“I know the commander, Marouf Abood, who set up the very first people’s militia, after government troops attacked his village,” he responded.

“Interesting. And who else?”

He went on to reel off half a dozen names; commander this, commander that.

“Come on, Bakr. You must know someone else, someone different. Someone fresh,” I said.

Continuing to drag deeply on the narghile, deep in thought, he told me that there was no one else that was really very interesting.

And then he added: “Well, I suppose there’s the boy who scrawled the anti-Assad graffiti on his school wall that started the war.”

It was one of those moments where you could have knocked my 90 kilos over with a feather.

The boy who started the Syrian war! Think about it. It wasn’t ISIL, nor al-Nusra, nor any other terrorist group. It was an act of defiance, a moment of youthful rebelliousness, if you like, that led to an uprising which has seen more than half a million people killed and a country torn to shreds.

It wasn’t, of course, the fault of this 14-year-old boy and his three friends who joined him in this moment of adolescent disobedience – a prank which would have enormous consequences beyond their understanding. But when they were arrested by the police and tortured in a most horrendous way, a line was crossed from which there would be no turning back.

When their parents and families arrived at the police station to plead for their freedom, they were told: “Forget these children. Go home to your wives and make some more. If you can’t manage, send us your wives and we’ll do it for you.”

Anger rose. The fuse had been lit and, when police started randomly killing marchers in the demonstrations that followed, armed resistance became an inevitability.

READ MORE: The Syrian conflict does not end here

For me personally, this film has taken on an importance beyond many that I have made in the past. To be able to remind (and, in some cases, inform) a massive global audience of the true origins of the Syrian civil war, is an enormous privilege for a filmmaker.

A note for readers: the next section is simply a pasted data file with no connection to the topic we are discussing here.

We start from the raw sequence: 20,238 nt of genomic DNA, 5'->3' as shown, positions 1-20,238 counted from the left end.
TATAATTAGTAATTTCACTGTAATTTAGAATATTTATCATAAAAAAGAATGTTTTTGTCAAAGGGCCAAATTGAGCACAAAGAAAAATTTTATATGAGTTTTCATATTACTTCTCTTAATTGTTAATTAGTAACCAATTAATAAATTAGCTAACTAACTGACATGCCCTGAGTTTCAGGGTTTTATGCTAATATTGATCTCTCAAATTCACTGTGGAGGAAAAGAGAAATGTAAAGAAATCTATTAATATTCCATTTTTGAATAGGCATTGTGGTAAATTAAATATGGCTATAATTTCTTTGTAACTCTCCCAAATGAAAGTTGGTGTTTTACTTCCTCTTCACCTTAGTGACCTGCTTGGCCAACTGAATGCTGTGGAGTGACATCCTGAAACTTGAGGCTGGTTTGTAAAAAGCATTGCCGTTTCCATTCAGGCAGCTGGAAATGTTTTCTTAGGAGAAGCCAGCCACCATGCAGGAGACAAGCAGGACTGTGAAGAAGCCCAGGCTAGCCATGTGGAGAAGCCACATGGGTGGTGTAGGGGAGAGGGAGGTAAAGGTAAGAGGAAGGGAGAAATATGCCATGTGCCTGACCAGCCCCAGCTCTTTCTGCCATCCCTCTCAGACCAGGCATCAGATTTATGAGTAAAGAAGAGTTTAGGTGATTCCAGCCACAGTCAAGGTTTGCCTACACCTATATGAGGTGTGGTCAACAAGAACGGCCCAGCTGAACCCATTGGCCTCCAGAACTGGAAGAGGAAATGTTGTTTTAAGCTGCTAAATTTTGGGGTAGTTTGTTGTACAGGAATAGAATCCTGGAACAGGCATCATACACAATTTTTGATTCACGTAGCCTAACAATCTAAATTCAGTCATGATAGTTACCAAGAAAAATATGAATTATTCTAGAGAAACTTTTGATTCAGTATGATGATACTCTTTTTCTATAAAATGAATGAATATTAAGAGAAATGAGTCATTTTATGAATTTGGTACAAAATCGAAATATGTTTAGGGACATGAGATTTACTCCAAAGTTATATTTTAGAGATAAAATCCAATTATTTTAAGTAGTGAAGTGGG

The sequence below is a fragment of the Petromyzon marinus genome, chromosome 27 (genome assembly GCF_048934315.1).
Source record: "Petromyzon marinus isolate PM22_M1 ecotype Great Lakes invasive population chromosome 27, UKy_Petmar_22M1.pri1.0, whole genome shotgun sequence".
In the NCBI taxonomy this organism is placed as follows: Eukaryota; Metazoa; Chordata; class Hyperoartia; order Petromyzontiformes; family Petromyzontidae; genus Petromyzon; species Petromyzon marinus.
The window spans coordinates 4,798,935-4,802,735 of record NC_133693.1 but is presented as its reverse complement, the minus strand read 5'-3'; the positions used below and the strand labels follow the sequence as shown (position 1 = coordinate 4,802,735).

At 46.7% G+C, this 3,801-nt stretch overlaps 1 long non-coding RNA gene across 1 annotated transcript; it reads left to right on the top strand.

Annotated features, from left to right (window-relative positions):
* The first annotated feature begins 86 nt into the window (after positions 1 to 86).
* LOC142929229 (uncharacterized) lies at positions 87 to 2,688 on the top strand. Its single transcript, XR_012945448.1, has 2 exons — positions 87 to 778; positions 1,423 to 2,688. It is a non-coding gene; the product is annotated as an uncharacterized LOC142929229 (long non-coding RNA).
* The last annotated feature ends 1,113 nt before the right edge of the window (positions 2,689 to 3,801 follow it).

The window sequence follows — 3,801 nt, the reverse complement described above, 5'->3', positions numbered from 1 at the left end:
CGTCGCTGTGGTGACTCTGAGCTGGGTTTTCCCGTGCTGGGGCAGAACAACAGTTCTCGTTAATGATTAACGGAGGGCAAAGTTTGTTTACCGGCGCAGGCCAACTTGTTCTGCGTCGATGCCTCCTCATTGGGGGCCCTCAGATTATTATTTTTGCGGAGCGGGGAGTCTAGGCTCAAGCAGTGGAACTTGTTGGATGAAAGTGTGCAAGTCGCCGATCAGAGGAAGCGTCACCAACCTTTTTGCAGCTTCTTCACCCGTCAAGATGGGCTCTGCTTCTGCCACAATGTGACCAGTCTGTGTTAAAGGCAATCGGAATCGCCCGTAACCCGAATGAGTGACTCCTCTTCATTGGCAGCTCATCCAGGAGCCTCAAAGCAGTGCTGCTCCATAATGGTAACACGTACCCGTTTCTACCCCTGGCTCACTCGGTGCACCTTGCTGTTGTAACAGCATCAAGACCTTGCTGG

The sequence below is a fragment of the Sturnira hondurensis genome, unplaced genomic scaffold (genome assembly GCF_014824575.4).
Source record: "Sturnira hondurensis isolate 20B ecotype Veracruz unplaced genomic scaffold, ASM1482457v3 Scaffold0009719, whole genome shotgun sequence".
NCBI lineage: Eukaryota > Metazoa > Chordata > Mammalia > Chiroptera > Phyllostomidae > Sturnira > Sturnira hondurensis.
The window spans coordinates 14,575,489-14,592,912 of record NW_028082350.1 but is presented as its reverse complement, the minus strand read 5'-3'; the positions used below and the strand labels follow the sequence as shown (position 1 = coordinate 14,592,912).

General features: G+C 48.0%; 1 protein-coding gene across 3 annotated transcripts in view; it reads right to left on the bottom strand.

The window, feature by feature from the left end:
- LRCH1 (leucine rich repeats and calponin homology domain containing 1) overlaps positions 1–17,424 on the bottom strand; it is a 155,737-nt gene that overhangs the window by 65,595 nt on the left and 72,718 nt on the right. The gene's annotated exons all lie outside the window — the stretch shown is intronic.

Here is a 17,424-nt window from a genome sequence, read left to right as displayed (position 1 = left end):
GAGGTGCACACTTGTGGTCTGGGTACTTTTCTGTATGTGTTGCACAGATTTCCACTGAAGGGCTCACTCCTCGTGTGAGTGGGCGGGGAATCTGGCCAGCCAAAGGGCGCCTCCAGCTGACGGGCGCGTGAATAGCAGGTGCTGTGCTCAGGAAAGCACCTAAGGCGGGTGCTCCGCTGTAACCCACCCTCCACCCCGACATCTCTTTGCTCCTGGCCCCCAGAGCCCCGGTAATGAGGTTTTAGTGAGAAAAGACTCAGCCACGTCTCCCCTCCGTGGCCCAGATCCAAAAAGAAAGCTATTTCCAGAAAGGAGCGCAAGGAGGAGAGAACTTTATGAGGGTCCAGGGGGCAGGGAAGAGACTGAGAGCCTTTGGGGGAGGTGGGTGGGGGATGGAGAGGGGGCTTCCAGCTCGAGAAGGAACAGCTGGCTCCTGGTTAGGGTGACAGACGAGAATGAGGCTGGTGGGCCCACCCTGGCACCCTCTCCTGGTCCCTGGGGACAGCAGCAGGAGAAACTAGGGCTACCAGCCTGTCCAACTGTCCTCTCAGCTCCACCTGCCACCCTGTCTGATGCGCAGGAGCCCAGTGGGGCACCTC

For those directly involved in those origins, however, our film has provided an opportunity for reflection. So many have suffered greatly and sacrificed so much for a revolution which, by any calculation, is and will remain incomplete, no matter what the outcome of negotiations.

Mouawiya Syasneh, The boy who started the Syrian War, is now a young man who, like so many other young men in Deraa, carries a Kalashnikov rather than a satchel these days. As viewers will discover, his own family has paid a dreadful price for the events that followed his actions back in February 2011.

His own reflections are now a matter of record for the first time.

Article from: http://www.aljazeera.com/programmes/specialseries/2017/02/boy-started-syrian-war-170208093451538.html

Video from Al Jazeera English:

Published on Feb 10, 2017

SPECIAL SERIESSYRIA’S CIVIL WAR
The Boy Who Started the Syrian War
We tell the story of Mouawiya Syasneh, the boy whose anti-Assad graffiti lit the spark that engulfed Syria.
09 Feb 2017 10:22 GMT Syria’s Civil War, War & Conflict

Mouawiya Syasneh was just 14 when he sprayed anti-government slogans on his school wall in Deraa, Syria. It was February 2011, and he could never have imagined that such a minor act would spark a full-blown civil war.

More than half a million people have been killed in Syria since the start of the war. Mouawiya’s home city has been ravaged by street fighting, shelling and barrel bombing. The war has left scars that may never heal.

Now a young man, fighting on the frontline for the Free Syrian Army, Mouawiya admits that had he known what the consequences of his actions would be, he would never have taunted the country’s president, Bashar al-Assad.

His life has been transformed by that adolescent prank. He has lost friends and relatives, including his father. And Syria has been changed forever.

The Boy Who Started the Syrian Civil War offers a glimpse into life in Deraa since the start of the conflict.

We meet Syrians trying to lead normal lives amid the chaos as well as those who have taken up arms against Assad’s forces.

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VETO – Assad Horrendous Crimes Against his own People


Published on Sep 8, 2013